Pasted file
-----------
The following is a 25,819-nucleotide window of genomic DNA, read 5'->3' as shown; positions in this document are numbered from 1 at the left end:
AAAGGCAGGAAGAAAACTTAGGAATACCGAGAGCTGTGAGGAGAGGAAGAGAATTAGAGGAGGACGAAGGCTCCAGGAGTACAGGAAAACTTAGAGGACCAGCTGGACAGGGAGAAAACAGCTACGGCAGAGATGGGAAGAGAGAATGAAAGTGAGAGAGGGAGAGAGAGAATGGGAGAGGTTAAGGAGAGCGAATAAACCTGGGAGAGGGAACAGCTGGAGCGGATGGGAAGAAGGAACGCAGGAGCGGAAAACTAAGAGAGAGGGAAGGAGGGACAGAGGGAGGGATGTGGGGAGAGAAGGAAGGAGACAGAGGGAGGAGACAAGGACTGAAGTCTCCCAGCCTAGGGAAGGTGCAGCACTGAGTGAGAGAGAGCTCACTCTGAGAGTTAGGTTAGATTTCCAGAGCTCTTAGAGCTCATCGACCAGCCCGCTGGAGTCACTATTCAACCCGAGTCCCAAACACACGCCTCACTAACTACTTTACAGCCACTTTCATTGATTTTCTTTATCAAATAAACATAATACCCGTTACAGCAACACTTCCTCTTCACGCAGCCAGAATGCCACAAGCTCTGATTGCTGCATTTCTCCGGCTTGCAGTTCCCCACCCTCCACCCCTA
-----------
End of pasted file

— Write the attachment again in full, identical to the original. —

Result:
The following is a 25,819-nucleotide window of genomic DNA, read 5'->3' as shown; positions in this document are numbered from 1 at the left end:
AAAGGCAGGAAGAAAACTTAGGAATACCGAGAGCTGTGAGGAGAGGAAGAGAATTAGAGGAGGACGAAGGCTCCAGGAGTACAGGAAAACTTAGAGGACCAGCTGGACAGGGAGAAAACAGCTACGGCAGAGATGGGAAGAGAGAATGAAAGTGAGAGAGGGAGAGAGAGAATGGGAGAGGTTAAGGAGAGCGAATAAACCTGGGAGAGGGAACAGCTGGAGCGGATGGGAAGAAGGAACGCAGGAGCGGAAAACTAAGAGAGAGGGAAGGAGGGACAGAGGGAGGGATGTGGGGAGAGAAGGAAGGAGACAGAGGGAGGAGACAAGGACTGAAGTCTCCCAGCCTAGGGAAGGTGCAGCACTGAGTGAGAGAGAGCTCACTCTGAGAGTTAGGTTAGATTTCCAGAGCTCTTAGAGCTCATCGACCAGCCCGCTGGAGTCACTATTCAACCCGAGTCCCAAACACACGCCTCACTAACTACTTTACAGCCACTTTCATTGATTTTCTTTATCAAATAAACATAATACCCGTTACAGCAACACTTCCTCTTCACGCAGCCAGAATGCCACAAGCTCTGATTGCTGCATTTCTCCGGCTTGCAGTTCCCCACCCTCCACCCCTA